Halley Predicts the Return of a Comet Summary

  • Last updated on November 10, 2022

Halley’s successful prediction of the return of the comet named for him was a stunning confirmation of the correctness of Newton’s law of gravity and laws of motion. Halley’s prediction also established that the comet Halley orbits the Sun, and that it therefore does not travel within interstellar space and pass close to the Sun only once.

Summary of Event

In January, 1684, three members of the Royal Society of London met in a coffeehouse to discuss what planetary orbits Planetary orbits would be like if the attractive force of the Sun became weaker as the reciprocal of the square of a planet’s distance from the Sun. Robert Hooke claimed that he had already worked out that the orbits would be ellipses, but he offered no proof. He claimed that he would give his proof after others worked at the problem, but he, too, found the problem extremely difficult. Sir Christopher Wren must have had his doubts, because he then offered a reward of any book costing up to forty shillings to anyone who could come up with a proof within two months. No one did. The third member of the coffeehouse discussion was Edmond Halley, one of the great scientists of his day. [kw]Halley Predicts the Return of a Comet (1705) [kw]Comet, Halley Predicts the Return of a (1705) [kw]Predicts the Return of a Comet, Halley (1705) Halley’s comet[Halleys comet] Comets [g]England;1705: Halley Predicts the Return of a Comet[0210] [c]Astronomy;1705: Halley Predicts the Return of a Comet[0210] [c]Science and technology;1705: Halley Predicts the Return of a Comet[0210] [c]Mathematics;1705: Halley Predicts the Return of a Comet[0210] [c]Physics;1705: Halley Predicts the Return of a Comet[0210] Halley, Edmond Newton, Sir Isaac Newton, Sir Isaac;Halley’s comet[Halleys comet] Wren, Sir Christopher [p]Hooke, Robert Palitzsch, Johann Georg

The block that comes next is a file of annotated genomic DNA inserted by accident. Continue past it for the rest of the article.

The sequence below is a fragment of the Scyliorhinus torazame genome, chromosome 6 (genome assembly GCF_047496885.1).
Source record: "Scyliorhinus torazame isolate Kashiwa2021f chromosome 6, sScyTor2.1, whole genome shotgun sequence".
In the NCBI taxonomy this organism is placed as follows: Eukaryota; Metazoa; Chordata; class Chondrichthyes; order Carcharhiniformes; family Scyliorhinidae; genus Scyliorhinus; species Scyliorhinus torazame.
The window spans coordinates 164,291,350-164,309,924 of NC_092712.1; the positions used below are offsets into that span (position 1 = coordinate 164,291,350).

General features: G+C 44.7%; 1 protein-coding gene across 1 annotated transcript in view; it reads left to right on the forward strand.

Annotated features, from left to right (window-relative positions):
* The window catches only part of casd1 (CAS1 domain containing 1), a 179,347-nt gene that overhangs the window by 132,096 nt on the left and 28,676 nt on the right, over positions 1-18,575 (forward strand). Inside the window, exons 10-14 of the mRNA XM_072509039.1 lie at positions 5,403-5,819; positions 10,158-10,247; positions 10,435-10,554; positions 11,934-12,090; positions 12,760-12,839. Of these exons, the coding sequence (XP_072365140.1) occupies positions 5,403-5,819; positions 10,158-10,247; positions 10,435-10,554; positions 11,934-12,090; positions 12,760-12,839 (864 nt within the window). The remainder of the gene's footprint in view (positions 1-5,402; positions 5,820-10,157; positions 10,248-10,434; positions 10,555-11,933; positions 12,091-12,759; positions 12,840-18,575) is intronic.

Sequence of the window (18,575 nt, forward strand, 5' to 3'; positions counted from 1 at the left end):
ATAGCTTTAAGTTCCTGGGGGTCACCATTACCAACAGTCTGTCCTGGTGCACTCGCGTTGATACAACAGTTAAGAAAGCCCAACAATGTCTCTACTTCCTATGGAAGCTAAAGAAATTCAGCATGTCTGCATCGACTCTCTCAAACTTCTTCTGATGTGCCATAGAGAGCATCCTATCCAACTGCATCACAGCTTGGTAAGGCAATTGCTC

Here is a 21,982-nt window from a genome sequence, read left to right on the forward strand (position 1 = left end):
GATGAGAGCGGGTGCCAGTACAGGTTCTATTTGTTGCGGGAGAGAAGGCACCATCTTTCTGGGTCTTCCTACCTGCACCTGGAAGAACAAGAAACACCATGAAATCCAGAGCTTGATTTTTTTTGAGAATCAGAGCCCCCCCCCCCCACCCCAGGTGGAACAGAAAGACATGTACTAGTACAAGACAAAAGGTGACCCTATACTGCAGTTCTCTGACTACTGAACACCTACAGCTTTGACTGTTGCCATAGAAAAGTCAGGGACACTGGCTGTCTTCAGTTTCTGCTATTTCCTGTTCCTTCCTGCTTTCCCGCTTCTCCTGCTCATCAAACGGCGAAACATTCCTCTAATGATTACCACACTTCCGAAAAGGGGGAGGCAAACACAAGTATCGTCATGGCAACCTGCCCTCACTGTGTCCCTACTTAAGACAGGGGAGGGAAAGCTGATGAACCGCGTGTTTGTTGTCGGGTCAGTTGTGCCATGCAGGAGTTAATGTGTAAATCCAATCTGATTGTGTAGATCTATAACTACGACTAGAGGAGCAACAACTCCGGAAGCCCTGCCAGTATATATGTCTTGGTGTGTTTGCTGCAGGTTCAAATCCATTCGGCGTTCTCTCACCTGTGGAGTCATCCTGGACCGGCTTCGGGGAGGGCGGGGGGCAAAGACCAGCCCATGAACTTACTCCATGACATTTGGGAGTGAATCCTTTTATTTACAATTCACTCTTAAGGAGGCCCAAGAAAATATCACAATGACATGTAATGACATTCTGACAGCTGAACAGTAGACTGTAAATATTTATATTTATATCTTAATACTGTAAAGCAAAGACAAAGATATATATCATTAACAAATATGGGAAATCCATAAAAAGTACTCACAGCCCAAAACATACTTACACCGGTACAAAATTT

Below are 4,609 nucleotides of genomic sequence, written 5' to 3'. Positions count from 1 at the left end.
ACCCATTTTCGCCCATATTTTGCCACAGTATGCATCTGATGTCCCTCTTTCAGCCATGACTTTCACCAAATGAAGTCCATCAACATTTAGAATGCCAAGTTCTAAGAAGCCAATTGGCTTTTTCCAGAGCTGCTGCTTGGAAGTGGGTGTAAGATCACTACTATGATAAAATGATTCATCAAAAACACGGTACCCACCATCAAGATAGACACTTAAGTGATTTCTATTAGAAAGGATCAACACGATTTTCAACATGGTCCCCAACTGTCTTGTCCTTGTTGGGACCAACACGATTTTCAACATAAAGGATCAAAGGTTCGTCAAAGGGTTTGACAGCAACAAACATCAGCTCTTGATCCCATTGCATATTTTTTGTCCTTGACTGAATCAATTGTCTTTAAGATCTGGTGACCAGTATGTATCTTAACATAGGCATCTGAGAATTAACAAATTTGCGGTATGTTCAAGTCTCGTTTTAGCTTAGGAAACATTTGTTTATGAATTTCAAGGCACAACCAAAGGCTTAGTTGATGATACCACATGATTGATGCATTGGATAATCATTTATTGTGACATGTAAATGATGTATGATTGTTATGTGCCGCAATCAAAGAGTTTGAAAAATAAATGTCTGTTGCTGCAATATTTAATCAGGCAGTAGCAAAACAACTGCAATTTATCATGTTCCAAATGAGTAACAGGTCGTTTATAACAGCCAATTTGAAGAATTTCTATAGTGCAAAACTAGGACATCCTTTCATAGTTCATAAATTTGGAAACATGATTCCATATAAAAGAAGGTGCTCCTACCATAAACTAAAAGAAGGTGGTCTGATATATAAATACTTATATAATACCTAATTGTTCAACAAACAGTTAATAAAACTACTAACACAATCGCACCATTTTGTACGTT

In August, Halley visited Sir Isaac Newton at Cambridge University to put to him the question about orbits. Newton immediately replied that the orbits would be ellipses; he had worked out the problem years before. Although Newton could not find his notes, he promised Halley that he would again work out the proof. When he received Newton’s proof, Halley was so impressed that he urged Newton to expand his ideas into a book.

With Halley’s frequent encouragement, Newton produced one of the greatest scientific books of all time, Philosophiae naturalis principia mathematica (1687; The Mathematical Principles of Natural Philosophy, Mathematical Principles of Natural Philosophy, The (Newton) 1729; best known as the Principia, 1848). Halley corrected and edited the Principia, and then paid for its printing. The masterpiece contained Newton’s law of gravitation Gravity and his three laws of motion. Motion;and matter[matter] Matter;and motion[motion] The book was the key to understanding not only the great motions of planets in the heavens but also earthly and mundane things such as the falling of apples.

Book 3 of the Principia included Newton’s collected observations of Halley’s comet of 1680, along with a discussion that the comet might be in a parabolic orbit about the Sun. As book 3 neared publication, Hooke demanded that it include a preface acknowledging him as the first to formulate the law of gravitation. Hooke was one of several who had suggested that gravity becomes weaker with the reciprocal of the square of distance from the Sun, but he did not do anything with this idea. Newton was incensed and vowed to withhold publication of book 3, but by using great diplomacy, Halley persuaded Newton to proceed with publication.

Halley’s diplomacy would be required again during a conflict between Newton and another scientist, John Flamsteed, Flamsteed, John who made it his life’s work to produce a new map Star catalogs of the starry heavens. Appointed astronomer royal in 1675, he was expected to share his findings. However, he always insisted that his measurements needed to be further refined; also, he had published little. Newton became president of the Royal Society in 1703. As such, he visited Flamsteed, who promised that his work would soon be ready, but it was only after several more years that Flamsteed gave a copy of his observations and a draft of his catalog to the Royal Society with the instruction that the catalog was not ready for publication. More years passed with little progress, and Newton became quite abusive toward Flamsteed. Finally, at Newton’s request, Halley prepared Flamsteed’s catalog for publication and had an incomplete version published in 1712 as Historia coelestis Britannica Historia coelestis Britannica (Flamsteed) (complete version, in three volumes, published in 1725; partial English translation, 1982). The catalog extended the map of the northern skies from one thousand to three thousand stars. Astronomers were delighted with the work, but even though Halley had kept Flamsteed thoroughly informed and praised his work, Flamsteed was so enraged at Newton and Halley that he publicly burned all of the copies he could get his hands on. As a final twist in the affair, upon Flamsteed’s death in 1719, Halley was appointed his successor as astronomer royal.